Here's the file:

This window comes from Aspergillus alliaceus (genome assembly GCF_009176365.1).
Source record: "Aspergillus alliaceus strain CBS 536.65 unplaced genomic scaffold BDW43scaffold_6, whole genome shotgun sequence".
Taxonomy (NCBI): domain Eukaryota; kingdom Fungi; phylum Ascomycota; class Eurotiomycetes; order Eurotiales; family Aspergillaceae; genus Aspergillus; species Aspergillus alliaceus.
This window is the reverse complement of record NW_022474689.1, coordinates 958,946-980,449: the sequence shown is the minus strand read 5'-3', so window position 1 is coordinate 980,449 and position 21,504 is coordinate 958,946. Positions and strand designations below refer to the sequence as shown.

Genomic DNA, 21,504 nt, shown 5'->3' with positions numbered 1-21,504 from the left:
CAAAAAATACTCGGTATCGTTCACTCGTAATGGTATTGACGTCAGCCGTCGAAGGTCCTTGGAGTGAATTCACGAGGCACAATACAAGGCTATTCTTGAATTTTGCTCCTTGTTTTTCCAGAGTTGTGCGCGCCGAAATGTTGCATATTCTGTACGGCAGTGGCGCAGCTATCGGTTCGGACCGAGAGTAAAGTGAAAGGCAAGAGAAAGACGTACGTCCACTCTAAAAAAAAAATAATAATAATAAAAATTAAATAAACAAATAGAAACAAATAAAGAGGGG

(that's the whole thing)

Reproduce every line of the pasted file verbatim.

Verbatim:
This window comes from Aspergillus alliaceus (genome assembly GCF_009176365.1).
Source record: "Aspergillus alliaceus strain CBS 536.65 unplaced genomic scaffold BDW43scaffold_6, whole genome shotgun sequence".
Taxonomy (NCBI): domain Eukaryota; kingdom Fungi; phylum Ascomycota; class Eurotiomycetes; order Eurotiales; family Aspergillaceae; genus Aspergillus; species Aspergillus alliaceus.
This window is the reverse complement of record NW_022474689.1, coordinates 958,946-980,449: the sequence shown is the minus strand read 5'-3', so window position 1 is coordinate 980,449 and position 21,504 is coordinate 958,946. Positions and strand designations below refer to the sequence as shown.

Genomic DNA, 21,504 nt, shown 5'->3' with positions numbered 1-21,504 from the left:
CAAAAAATACTCGGTATCGTTCACTCGTAATGGTATTGACGTCAGCCGTCGAAGGTCCTTGGAGTGAATTCACGAGGCACAATACAAGGCTATTCTTGAATTTTGCTCCTTGTTTTTCCAGAGTTGTGCGCGCCGAAATGTTGCATATTCTGTACGGCAGTGGCGCAGCTATCGGTTCGGACCGAGAGTAAAGTGAAAGGCAAGAGAAAGACGTACGTCCACTCTAAAAAAAAAATAATAATAATAAAAATTAAATAAACAAATAGAAACAAATAAAGAGGGG